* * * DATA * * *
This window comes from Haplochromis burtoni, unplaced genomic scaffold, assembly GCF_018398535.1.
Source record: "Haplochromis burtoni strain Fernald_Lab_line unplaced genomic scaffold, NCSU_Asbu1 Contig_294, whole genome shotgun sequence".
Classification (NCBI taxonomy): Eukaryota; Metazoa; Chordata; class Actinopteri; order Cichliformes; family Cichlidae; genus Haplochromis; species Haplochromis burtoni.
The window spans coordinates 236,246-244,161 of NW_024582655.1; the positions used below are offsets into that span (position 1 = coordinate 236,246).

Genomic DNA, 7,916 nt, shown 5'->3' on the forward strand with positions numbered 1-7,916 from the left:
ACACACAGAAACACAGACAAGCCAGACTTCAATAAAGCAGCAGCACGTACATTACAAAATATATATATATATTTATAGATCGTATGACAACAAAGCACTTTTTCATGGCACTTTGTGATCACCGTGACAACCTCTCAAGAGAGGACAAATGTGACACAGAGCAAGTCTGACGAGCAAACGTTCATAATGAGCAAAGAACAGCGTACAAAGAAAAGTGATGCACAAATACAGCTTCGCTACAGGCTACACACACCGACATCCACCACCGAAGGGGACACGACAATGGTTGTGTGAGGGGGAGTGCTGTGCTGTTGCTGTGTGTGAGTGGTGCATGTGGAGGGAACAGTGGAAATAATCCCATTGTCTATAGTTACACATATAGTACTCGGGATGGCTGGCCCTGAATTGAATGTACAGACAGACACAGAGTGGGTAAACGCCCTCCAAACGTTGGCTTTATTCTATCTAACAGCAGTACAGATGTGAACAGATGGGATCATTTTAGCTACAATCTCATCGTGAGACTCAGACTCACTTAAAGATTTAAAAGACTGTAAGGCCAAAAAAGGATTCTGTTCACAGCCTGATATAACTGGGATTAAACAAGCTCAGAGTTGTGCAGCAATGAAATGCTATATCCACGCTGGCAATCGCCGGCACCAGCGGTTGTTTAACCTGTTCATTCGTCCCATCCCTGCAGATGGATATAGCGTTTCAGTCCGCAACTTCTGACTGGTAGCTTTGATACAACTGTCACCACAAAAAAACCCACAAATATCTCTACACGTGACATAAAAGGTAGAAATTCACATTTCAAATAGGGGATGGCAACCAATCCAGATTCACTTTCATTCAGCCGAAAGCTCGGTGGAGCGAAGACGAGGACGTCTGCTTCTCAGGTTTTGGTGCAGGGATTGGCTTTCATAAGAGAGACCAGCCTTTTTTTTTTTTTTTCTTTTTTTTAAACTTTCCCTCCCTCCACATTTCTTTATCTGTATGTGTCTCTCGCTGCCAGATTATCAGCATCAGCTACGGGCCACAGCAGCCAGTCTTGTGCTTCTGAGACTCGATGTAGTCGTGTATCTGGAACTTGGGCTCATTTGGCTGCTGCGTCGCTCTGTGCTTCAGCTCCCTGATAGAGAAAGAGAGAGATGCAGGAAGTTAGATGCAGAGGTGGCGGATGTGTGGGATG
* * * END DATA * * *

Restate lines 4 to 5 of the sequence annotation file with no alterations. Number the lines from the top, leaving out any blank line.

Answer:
The window spans coordinates 236,246-244,161 of NW_024582655.1; the positions used below are offsets into that span (position 1 = coordinate 236,246).

Genomic DNA, 7,916 nt, shown 5'->3' on the forward strand with positions numbered 1-7,916 from the left: